Zelcer goes to great lengths to respond to individual needs. Client Eve Jaffe says she was going crazy trying to satisfy the culinary likes and dislikes of her family -- one hates tomatoes, one loves Brussels sprouts, one is picky, one is an omnivore. So she loves the personalized service of Fresh Meals. "One of my favorite stories is coming home to find my delivery and there are four salads individually boxed with each persons' likes and dislikes met!" says Jaffe.
Fresh Meals delivers five days a week between 2 and 4 p.m. on the day of the order. (No weekend service for now.). Clients order online by email or at www.freshmeals.net. An entrée, two meals and salad are priced at $50 per person. While that may seem a bit pricey, my experience shows that when it comes to food delivery service, you get what you pay for. With Fresh Meals, the portions are not only generous, but the variety and attention to detail are superb. With other services, the mass production and rotating menus can make everything start to taste the same. For now, Fresh Meals menus don't include desserts, but Zelcer will do pastries for private parties and catered events. A plan for providing healthy, pre-packed school lunches for families is in the works. And she loves to teach and will conduct in-home classes for clients, as well.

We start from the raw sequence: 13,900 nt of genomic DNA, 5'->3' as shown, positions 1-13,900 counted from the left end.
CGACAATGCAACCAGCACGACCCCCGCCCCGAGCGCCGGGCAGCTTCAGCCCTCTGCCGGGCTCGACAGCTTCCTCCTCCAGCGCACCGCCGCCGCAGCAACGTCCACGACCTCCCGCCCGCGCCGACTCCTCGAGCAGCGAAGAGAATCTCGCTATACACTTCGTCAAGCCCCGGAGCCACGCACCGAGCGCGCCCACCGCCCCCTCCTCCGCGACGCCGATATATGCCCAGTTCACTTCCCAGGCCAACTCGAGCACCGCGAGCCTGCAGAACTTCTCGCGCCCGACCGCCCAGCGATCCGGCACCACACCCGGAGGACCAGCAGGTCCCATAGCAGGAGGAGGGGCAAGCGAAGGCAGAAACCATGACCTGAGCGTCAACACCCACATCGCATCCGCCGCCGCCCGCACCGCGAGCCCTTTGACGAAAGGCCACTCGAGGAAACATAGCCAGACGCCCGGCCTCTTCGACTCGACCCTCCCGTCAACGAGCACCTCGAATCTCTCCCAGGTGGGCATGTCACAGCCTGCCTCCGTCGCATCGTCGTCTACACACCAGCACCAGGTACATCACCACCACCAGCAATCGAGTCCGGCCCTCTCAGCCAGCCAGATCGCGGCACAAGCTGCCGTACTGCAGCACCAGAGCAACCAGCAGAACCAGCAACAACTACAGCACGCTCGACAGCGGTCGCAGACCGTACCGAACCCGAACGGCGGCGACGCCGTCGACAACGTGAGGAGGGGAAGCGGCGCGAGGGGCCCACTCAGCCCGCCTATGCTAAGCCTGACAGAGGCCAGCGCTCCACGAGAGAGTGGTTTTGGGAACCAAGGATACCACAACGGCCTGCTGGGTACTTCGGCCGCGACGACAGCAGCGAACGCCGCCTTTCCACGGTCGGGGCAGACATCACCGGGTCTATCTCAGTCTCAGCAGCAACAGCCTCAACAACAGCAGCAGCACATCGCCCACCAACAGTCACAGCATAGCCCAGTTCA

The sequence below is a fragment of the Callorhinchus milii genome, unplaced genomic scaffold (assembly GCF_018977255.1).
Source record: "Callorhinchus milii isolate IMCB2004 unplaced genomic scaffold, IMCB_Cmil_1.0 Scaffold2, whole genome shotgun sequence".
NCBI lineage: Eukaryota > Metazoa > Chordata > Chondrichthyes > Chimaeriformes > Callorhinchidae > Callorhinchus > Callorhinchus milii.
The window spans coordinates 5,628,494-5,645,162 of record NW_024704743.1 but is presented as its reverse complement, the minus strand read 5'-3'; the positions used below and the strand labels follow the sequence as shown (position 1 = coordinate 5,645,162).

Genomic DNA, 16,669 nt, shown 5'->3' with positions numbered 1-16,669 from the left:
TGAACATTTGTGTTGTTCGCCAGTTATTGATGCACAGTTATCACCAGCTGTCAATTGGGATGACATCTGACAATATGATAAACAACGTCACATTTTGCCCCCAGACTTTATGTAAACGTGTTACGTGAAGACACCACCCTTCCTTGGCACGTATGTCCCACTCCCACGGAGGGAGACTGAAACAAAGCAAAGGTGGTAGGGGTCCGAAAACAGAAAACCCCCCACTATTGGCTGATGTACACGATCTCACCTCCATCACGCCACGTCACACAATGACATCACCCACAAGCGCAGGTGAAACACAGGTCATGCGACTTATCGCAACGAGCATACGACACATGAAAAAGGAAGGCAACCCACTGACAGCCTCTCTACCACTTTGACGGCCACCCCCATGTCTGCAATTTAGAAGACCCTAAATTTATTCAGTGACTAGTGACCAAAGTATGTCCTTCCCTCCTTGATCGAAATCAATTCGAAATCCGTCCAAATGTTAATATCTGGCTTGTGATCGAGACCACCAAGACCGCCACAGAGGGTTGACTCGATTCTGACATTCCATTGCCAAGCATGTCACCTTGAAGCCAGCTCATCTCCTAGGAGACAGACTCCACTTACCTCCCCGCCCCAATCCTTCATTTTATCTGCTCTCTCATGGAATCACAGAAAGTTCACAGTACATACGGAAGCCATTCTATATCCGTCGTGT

You can contact Lin Zelcer at www.freshmeals.net.
But in the meantime, she was willing to share with Gentry readers the recipe for one of Fresh Meals' most-requested entrees:
Fresh MealsTurkey Lasagna
- 6 no-boil lasagna noodles
- 1 Tbs olive oil
- 1 medium yellow onion finely chopped
- 1 1/2 lbs. ground turkey
- 1 (16oz.) jar organic marinara sauce
- 1 1/2 cup fat free ricotta cheese
- 3/4 cup shredded part-skim mozzarella cheese
1. In a large non-stick skillet over medium-high heat, heat the oil. Add onions and cook till translucent. Add turkey and cook, stirring occasionally until juices evaporate and meat browns, about 10 minutes. Add marinara sauce and bring to a boil. Reduce heat to low and simmer uncovered till sauce thickens, about 10 minutes more.
2. Prepare pasta according to package.
3. Preheat oven to 375*. Spray a 9x13-inch baking dish with non-stick spray. Lay 2 noodles down and cover with 1/3 of meat sauce. Spread 1/3 of ricotta on top of meat. Do not mix. Layer 2 more noodles on top and repeat meat then ricotta. Place remaining noodles in dish and cover with remaining sauce and ricotta. Sprinkle with mozzarella and cover with foil sprayed with non-stick spray.
4. Bake 30 minutes. Remove foil and bake for 10 minutes more. Let stand 5 minutes before serving.
Please note: the above recipe calls for packaged tomato sauce. Zelcer makes hers from scratch, but she's keeping that recipe for herself. Enjoy!
Lin Zelcer's Best Bets
Favorite Cookbook: How To Cook Everything by Mark Bittman, a great choice for the novice or experienced cook.
Favorite Cooking Show: "Iron Chef"
Favorite Snack: Apples and Peanut Butter
Favorite Ingredient: Garlic makes everything better.
Favorite Restaurant: Sushi Nozawa in North Hollywood
Favorite Kitchen Tool: My Messermeister knife. I really like the balance of it.
Favorite Cooking Trick: To juice a lemon properly, roll it back and forth under your hand on the counter before cutting into it.